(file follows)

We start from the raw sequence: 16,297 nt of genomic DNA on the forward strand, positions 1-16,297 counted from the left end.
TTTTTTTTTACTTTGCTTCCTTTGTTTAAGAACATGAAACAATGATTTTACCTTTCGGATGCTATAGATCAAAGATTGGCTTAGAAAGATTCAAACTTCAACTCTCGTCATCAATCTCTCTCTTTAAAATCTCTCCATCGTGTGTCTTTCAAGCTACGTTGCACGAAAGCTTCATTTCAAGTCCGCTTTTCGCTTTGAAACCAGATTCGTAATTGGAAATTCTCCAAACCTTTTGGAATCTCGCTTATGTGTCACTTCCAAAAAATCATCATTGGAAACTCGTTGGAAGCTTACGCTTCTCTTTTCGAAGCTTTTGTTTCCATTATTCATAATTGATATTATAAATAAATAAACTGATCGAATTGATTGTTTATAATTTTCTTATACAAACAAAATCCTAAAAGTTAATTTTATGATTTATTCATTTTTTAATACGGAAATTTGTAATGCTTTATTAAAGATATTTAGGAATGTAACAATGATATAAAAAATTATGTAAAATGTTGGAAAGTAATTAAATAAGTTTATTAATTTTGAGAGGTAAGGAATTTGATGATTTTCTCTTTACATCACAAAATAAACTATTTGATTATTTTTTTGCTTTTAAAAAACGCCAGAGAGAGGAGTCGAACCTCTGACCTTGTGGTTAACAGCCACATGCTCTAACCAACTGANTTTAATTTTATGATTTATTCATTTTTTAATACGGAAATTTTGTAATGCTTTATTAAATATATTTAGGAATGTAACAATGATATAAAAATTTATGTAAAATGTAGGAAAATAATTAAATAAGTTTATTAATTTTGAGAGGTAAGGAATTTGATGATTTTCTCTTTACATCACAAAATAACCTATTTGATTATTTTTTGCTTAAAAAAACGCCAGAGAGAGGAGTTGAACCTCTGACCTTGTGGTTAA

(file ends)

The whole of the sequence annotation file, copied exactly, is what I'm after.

We start from the raw sequence: 16,297 nt of genomic DNA on the forward strand, positions 1-16,297 counted from the left end.
TTTTTTTTTACTTTGCTTCCTTTGTTTAAGAACATGAAACAATGATTTTACCTTTCGGATGCTATAGATCAAAGATTGGCTTAGAAAGATTCAAACTTCAACTCTCGTCATCAATCTCTCTCTTTAAAATCTCTCCATCGTGTGTCTTTCAAGCTACGTTGCACGAAAGCTTCATTTCAAGTCCGCTTTTCGCTTTGAAACCAGATTCGTAATTGGAAATTCTCCAAACCTTTTGGAATCTCGCTTATGTGTCACTTCCAAAAAATCATCATTGGAAACTCGTTGGAAGCTTACGCTTCTCTTTTCGAAGCTTTTGTTTCCATTATTCATAATTGATATTATAAATAAATAAACTGATCGAATTGATTGTTTATAATTTTCTTATACAAACAAAATCCTAAAAGTTAATTTTATGATTTATTCATTTTTTAATACGGAAATTTGTAATGCTTTATTAAAGATATTTAGGAATGTAACAATGATATAAAAAATTATGTAAAATGTTGGAAAGTAATTAAATAAGTTTATTAATTTTGAGAGGTAAGGAATTTGATGATTTTCTCTTTACATCACAAAATAAACTATTTGATTATTTTTTTGCTTTTAAAAAACGCCAGAGAGAGGAGTCGAACCTCTGACCTTGTGGTTAACAGCCACATGCTCTAACCAACTGANTTTAATTTTATGATTTATTCATTTTTTAATACGGAAATTTTGTAATGCTTTATTAAATATATTTAGGAATGTAACAATGATATAAAAATTTATGTAAAATGTAGGAAAATAATTAAATAAGTTTATTAATTTTGAGAGGTAAGGAATTTGATGATTTTCTCTTTACATCACAAAATAACCTATTTGATTATTTTTTGCTTAAAAAAACGCCAGAGAGAGGAGTTGAACCTCTGACCTTGTGGTTAA